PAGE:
What I eat for breakfast most days creates controversy wherever I go.
Most people think it looks awful (and say so), and among the few who have eaten it, some didn’t like it at all. Nonetheless, it’s what I’ve craved when it’s time for my first meal of the day, since about 1990, and I find it energizing, nourishing and slimming. I also noticed that my facial skin began looking smoother soon after I started eating spirulina regularly. So, on the off-chance that you, too, are a weirdo that likes spirulina smoothies, here’s my recipe:
I like to prepare a large quantity of the powder ahead of time, and then use a 1/4 cup scoopful each morning. If you can’t find beet powder or stevia powder in your local natural foods store, they are easy to find online.
2 pounds soy protein powder (for isoflavones and protein)
8 ounces Hawaiian spirulina (for carotene, GLA, and a host of other nutrients)
8 ounces beet root powder (for iron, and to aesthetically counteract the green of the spirulina)
8 ounces roasted carob powder (to flavor it and further add to the illusion of chocolate-ness instead of algae-ness)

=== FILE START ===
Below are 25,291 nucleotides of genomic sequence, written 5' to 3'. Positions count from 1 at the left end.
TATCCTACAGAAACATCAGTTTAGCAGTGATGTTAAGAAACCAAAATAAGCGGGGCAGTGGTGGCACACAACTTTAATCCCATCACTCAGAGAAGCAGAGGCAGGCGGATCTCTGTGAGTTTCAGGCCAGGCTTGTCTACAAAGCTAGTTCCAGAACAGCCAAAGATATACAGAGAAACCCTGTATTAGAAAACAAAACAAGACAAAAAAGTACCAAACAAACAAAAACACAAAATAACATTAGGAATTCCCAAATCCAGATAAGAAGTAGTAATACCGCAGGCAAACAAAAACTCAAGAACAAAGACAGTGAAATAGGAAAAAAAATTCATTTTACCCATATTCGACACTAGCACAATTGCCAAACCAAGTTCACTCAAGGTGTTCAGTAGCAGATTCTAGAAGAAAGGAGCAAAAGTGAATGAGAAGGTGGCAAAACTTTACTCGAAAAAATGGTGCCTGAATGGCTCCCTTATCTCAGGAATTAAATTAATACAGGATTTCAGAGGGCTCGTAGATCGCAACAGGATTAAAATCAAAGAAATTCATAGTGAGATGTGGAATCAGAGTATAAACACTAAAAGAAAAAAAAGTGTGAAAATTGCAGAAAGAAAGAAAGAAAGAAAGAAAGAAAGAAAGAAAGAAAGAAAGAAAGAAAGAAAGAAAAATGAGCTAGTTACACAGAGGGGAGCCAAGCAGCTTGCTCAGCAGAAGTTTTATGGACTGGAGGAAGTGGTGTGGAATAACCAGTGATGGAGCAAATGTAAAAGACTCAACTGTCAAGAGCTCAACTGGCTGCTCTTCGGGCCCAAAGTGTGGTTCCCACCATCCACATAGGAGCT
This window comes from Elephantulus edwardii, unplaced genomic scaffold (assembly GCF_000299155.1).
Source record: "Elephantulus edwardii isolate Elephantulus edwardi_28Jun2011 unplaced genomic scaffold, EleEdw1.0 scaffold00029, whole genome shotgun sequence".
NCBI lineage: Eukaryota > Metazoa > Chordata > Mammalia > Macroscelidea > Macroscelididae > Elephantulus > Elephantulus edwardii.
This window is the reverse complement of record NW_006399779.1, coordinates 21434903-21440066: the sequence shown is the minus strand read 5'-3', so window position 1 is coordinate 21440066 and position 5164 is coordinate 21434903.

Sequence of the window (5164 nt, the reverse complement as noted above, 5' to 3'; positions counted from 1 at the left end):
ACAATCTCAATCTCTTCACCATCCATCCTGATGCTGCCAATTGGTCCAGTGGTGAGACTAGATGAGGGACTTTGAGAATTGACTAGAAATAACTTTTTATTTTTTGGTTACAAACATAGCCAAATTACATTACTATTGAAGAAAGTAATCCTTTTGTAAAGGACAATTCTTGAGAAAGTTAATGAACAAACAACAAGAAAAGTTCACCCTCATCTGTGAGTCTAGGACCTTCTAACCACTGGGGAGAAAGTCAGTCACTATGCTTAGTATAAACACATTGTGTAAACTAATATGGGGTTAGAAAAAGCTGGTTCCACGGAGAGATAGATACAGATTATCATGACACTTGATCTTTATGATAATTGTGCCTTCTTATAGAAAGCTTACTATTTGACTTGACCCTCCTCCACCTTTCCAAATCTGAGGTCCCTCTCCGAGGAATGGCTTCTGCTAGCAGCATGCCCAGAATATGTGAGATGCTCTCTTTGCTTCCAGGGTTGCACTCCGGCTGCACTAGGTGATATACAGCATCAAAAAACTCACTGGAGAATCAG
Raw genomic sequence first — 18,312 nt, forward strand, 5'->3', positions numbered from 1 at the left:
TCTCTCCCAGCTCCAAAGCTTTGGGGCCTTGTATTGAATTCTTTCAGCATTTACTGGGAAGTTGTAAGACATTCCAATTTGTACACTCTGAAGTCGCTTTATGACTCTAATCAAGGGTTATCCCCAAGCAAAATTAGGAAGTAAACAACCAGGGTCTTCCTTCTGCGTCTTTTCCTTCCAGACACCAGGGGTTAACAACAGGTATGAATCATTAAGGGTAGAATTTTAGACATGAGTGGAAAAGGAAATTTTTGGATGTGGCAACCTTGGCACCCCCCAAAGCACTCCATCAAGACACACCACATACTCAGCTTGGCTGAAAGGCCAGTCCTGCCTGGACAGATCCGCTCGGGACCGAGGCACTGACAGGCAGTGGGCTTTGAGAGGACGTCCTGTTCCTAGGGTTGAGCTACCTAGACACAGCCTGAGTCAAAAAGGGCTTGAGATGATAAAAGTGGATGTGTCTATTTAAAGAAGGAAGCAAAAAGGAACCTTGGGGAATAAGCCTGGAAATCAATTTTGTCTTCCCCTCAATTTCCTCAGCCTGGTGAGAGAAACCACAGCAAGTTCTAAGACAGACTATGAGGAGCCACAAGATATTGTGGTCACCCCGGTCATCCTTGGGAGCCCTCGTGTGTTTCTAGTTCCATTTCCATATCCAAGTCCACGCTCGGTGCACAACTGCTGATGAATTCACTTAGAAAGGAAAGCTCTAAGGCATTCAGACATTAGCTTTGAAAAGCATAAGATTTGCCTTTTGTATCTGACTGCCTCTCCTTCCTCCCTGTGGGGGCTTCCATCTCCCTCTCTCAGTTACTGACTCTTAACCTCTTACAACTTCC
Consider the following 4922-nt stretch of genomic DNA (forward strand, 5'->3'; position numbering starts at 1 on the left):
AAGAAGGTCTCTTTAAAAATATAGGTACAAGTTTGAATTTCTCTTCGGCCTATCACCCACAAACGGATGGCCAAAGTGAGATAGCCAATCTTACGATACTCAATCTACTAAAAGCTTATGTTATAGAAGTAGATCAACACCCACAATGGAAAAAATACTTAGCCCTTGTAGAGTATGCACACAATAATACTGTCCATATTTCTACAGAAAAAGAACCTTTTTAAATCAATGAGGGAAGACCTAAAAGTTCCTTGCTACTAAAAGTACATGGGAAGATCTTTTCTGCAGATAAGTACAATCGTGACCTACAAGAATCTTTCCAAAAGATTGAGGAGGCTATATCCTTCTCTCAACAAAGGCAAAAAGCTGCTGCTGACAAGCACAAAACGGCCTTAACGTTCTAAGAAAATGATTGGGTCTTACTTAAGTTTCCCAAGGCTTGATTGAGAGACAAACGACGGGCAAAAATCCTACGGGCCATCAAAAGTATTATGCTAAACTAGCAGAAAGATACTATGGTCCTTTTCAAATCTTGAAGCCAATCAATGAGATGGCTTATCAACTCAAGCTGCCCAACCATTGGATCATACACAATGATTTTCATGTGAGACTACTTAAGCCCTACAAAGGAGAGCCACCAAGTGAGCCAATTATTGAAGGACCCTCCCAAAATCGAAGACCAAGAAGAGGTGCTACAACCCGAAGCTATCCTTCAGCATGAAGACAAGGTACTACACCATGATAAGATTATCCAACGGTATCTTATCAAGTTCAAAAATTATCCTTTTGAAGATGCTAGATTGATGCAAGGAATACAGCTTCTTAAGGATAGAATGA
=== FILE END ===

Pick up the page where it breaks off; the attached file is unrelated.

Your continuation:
8 ounces stevia leaf powder (to sweeten it without carbs)
8 ounces lecithin granules (a brain food that makes the smoothie creamy)
The first five ingredients have to be sifted through a sieve into a large bowl or pot, so there will be no hard lumps in the smoothie. Beet root powder is particularly prone to this. Just keep stirring the powder and lumps around in the sieve with a wooden spoon, and after a while it will all go through. Last add the lecithin unsifted, as it will only gum up your sieve.
Stir the stuff until it is all the same light cocoa powder color. Lift from the bottom of the bowl as you stir.
Store it in an airtight glass or food grade plastic container. When I am traveling, it’s usually in a Ziploc gallon freezer zipper bag, inside another plastic bag. It’s handy to have a low carb breakfast with me on the road.
My actual breakfast starts with a serving of fresh fruit, then the smoothie powder mixed with enough pure water to make it sort of like chocolate pudding. Sometimes I mix it with yogurt (I like soy or goat milk yogurt) so that I get the health benefits of the lactobacillis. The baroque versions include a dash of vanilla extract, and unsweetened soy milk instead of yogurt or water. You can blend it in a blender, but it mixes up easily with just a bowl and spoon (which you’ll use to eat it with anyway), saving you the trouble of washing the blender afterwards.